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Morris County New Jersey lawsuit: Police refused to fire gun while pregnant

New Jersey civil rights attorney alert: Officer sues after refusal to fire gun while pregnant results in time off, disability pay.

07/13/2010 // West Palm Beach, FL, USA // Tara Monks // Tara Monks

Morris County, NJ – A Morris County Superior Court Judge will decide whether or not to dismiss a lawsuit filed in 2008 against the Morris County Sheriff’s Office that alleges violations of the state’s Law Against Discrimination and the Americans with Disabilities Act, as reported by The Daily Record. The decision is set to be made July 23, 2010.

Sergeant Moire Reilly filed a lawsuit against the department after a series of events that stemmed from her unwillingness to fire her gun while pregnant.

Reilly claims the sheriff’s office failed to adequately accommodate her after she learned that she was pregnant in October 2006. The department claims Reilly wanted a special exemption from firearm qualification rules and office policies.

If the judge decides to allow the suit, the trial could begin in September.

Reilly joined the department in 1998. She is now 35 and makes $105,541 annually. As all officers must “qualify,” or meet firearms proficiency standards twice a year, her unwillingness to discharge her weapon while pregnant posed a problem with departmental policy. She had qualified once already for the year, but balked at performing the second test.

Since she did not meet the quota, the sheriff’s office put her on “alternate duty” on January 1, 2007. The change in position meant her job duties were limited and she could not carry a gun. Under county policy, alternate duty is only allowed for 60 days. Reilly’s request for an extension of the duty was denied.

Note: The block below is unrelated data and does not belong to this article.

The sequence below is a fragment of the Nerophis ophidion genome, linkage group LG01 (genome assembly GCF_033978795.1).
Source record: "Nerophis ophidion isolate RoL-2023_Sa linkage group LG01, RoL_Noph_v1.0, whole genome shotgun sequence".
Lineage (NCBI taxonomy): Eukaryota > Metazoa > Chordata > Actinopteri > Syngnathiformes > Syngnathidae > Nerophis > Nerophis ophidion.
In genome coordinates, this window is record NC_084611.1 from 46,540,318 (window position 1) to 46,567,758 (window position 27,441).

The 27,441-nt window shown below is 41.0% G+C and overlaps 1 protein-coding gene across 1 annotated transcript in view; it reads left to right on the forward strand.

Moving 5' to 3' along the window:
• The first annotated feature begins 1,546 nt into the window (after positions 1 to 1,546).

Reilly’s lawsuit states she “could not return to full duty without the risk of harm to her unborn child and/or herself.”

She left work on March 2, 2007 and was forced to collect disability rather than receive her full salary.

Reilly gave birth May 2, 2007 and returned to work in August that year. She qualified almost immediately.

She claims the dispute over the situation has cost her friends in the department. She described the emotional ordeal as “a massive roller coaster.”

The sheriff’s office contends it bent over backward for Reilly. It argues pregnancy is not considered as a disability by law, and though her personal physician recommended she hold off qualifying until her child was born, no doctor ever stated it would endanger the baby.

The county also claims Reilly rejected all suggestions of qualifying through shooting outdoors to minimize sound, wearing an abdomen muff, using lead-free ammunition and having another officer load and unload her weapon.

The county also points out it offered her a temporary clerical position with the sheriff’s office after her alternate duty assignment expired. Court records indicate Reilly refused the position.

While Reilly claims at least five other officers in the department were treated in a more favorable manner than she was while pregnant, the county claims consistency.

A counsel for the sheriff’s office explained, “By refusing to carve out an exception for (Reilly) as a pregnant woman, defendants responded nondiscriminatorily by applying the same policies it does to all officers.”

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